The Politics Thread 2019

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Green eyed Mick
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The Politics Thread 2019

Post by Green eyed Mick » January 6, 2019, 3:34 pm

https://www.theguardian.com/australia-n ... ser-anning

Anyone think this guy can't get enough votes in QLD to win a Senate seat?

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Re: The Politics Thread 2018

Post by Sterlk » January 10, 2019, 9:45 pm

There's a fair bit of far-right support in QLD. Last election One Nation got about 9% of Senate first preferences there, which is more than double any other state. If there's anywhere far-right figures can get elected, its probably QLD.

Last time around he was elected from the One Nation ticket though; which he won't be on this time around as they fell out. It's pretty hard to get elected as an independent in the Senate, unless you're a big-name like Nick Xenophon.

Antony Green's verdict:
Senator Anning’s term finishes on June 30 and he will never sit again.
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Re: The Politics Thread 2018

Post by Green eyed Mick » January 11, 2019, 6:49 pm

Sterlk wrote:
January 10, 2019, 9:45 pm
There's a fair bit of far-right support in QLD. Last election One Nation got about 9% of Senate first preferences there, which is more than double any other state. If there's anywhere far-right figures can get elected, its probably QLD.

Last time around he was elected from the One Nation ticket though; which he won't be on this time around as they fell out. It's pretty hard to get elected as an independent in the Senate, unless you're a big-name like Nick Xenophon.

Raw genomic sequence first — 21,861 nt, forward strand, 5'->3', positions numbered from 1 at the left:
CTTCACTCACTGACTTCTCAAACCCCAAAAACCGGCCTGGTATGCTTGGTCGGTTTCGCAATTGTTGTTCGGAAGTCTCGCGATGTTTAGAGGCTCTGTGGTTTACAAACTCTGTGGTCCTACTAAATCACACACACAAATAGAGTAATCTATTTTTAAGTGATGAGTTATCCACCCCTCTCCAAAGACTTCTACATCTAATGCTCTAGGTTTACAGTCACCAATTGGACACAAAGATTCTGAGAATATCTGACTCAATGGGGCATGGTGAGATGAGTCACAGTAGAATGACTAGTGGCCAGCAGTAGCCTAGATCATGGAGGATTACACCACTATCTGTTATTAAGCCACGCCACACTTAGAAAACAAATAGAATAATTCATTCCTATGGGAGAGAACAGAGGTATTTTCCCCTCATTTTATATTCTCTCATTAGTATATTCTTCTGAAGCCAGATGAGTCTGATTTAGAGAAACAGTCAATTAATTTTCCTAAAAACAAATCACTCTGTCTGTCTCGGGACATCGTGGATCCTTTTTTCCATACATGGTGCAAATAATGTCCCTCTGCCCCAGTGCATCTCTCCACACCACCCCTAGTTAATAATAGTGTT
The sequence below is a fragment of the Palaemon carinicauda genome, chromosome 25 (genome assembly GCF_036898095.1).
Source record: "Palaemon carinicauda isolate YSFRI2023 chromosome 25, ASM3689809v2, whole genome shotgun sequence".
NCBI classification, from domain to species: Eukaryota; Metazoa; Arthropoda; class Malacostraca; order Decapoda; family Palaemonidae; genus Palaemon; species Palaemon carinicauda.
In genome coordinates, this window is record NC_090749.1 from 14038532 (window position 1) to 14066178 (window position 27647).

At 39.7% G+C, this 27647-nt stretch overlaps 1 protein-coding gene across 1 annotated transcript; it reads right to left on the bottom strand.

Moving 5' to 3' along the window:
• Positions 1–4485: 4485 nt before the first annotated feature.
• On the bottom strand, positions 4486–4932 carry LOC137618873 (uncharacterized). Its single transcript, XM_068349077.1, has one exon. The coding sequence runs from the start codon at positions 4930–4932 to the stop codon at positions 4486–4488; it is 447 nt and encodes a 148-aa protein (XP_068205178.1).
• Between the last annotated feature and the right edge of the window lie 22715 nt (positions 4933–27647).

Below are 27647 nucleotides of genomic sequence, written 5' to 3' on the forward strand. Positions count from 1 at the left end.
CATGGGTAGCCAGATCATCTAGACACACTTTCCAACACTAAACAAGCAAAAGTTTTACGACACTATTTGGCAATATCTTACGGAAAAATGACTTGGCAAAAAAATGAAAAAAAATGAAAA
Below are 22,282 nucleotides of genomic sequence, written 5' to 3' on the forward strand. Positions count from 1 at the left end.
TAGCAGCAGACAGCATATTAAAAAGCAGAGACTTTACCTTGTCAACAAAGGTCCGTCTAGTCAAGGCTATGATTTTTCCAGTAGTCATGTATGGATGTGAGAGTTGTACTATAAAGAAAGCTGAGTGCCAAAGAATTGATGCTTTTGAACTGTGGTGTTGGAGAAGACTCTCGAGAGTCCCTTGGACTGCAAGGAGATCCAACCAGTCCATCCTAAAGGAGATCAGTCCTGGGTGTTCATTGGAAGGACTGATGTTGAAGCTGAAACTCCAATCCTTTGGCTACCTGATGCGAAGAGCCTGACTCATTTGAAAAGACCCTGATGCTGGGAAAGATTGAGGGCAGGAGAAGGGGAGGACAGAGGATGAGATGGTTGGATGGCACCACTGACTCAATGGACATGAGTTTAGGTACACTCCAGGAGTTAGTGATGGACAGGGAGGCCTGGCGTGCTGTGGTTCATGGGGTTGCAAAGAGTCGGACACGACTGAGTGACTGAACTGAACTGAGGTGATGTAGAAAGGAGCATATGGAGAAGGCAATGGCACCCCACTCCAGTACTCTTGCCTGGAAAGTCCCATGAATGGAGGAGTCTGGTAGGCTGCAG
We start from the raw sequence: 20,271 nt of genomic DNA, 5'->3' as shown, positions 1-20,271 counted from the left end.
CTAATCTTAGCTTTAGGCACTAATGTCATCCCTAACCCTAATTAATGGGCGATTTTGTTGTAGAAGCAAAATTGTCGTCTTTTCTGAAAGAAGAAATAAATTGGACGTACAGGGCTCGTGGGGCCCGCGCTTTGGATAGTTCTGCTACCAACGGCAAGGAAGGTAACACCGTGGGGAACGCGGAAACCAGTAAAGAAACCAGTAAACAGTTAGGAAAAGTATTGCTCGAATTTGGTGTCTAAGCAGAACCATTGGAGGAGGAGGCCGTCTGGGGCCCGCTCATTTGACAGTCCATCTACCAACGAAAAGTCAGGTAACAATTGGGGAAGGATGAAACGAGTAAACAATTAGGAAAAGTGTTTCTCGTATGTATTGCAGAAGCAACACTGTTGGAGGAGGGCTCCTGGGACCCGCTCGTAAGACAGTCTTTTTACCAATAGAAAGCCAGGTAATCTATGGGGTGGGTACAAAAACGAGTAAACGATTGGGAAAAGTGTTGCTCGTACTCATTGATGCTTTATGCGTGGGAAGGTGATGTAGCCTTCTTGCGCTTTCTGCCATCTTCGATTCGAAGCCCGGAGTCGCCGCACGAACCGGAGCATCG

Antony Green's verdict:
Senator Anning’s term finishes on June 30 and he will never sit again.
He's pushing **** up hill, but you never know. Queensland has a history of electing crack pots.

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Re: The Politics Thread 2018

Post by Sterlk » January 23, 2019, 2:34 pm

Surprised this thread has been so quiet for the past few weeks, there's a fair bit going on.
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Re: The Politics Thread 2018

Post by gergreg » January 23, 2019, 4:38 pm

If and when Labor wins this thread will become much more active again.

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Re: The Politics Thread 2018

Post by Sterlk » January 23, 2019, 4:54 pm

Well here's something:

May 18 everybody, mark the date.
Meanwhile, new clues emerged confirming May 18 as the almost-certain election date, with the Liberal Party reserving space that evening at its favoured election-night hotel in Sydney.
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Re: The Politics Thread 2018

Post by -TW- » January 23, 2019, 4:54 pm

Sterlk wrote:Surprised this thread has been so quiet for the past few weeks, there's a fair bit going on.
I've managed to ignore most of it tbh

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Re: The Politics Thread 2018